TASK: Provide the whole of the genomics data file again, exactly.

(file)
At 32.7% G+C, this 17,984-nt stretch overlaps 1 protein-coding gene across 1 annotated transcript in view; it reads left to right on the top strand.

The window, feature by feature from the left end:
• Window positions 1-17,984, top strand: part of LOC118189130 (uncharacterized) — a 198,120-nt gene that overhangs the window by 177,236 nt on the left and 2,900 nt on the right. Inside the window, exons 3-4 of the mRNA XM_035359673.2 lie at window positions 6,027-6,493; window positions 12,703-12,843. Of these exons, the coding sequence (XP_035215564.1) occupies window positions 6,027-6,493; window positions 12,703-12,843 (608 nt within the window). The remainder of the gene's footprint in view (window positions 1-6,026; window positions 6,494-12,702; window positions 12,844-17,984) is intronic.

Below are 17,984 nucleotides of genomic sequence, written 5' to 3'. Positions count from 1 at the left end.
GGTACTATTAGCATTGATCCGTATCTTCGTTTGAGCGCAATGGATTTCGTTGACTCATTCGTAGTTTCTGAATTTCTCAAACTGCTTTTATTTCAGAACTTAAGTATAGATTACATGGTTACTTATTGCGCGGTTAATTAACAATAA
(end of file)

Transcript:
At 32.7% G+C, this 17,984-nt stretch overlaps 1 protein-coding gene across 1 annotated transcript in view; it reads left to right on the top strand.

The window, feature by feature from the left end:
• Window positions 1-17,984, top strand: part of LOC118189130 (uncharacterized) — a 198,120-nt gene that overhangs the window by 177,236 nt on the left and 2,900 nt on the right. Inside the window, exons 3-4 of the mRNA XM_035359673.2 lie at window positions 6,027-6,493; window positions 12,703-12,843. Of these exons, the coding sequence (XP_035215564.1) occupies window positions 6,027-6,493; window positions 12,703-12,843 (608 nt within the window). The remainder of the gene's footprint in view (window positions 1-6,026; window positions 6,494-12,702; window positions 12,844-17,984) is intronic.

Below are 17,984 nucleotides of genomic sequence, written 5' to 3'. Positions count from 1 at the left end.
GGTACTATTAGCATTGATCCGTATCTTCGTTTGAGCGCAATGGATTTCGTTGACTCATTCGTAGTTTCTGAATTTCTCAAACTGCTTTTATTTCAGAACTTAAGTATAGATTACATGGTTACTTATTGCGCGGTTAATTAACAATAA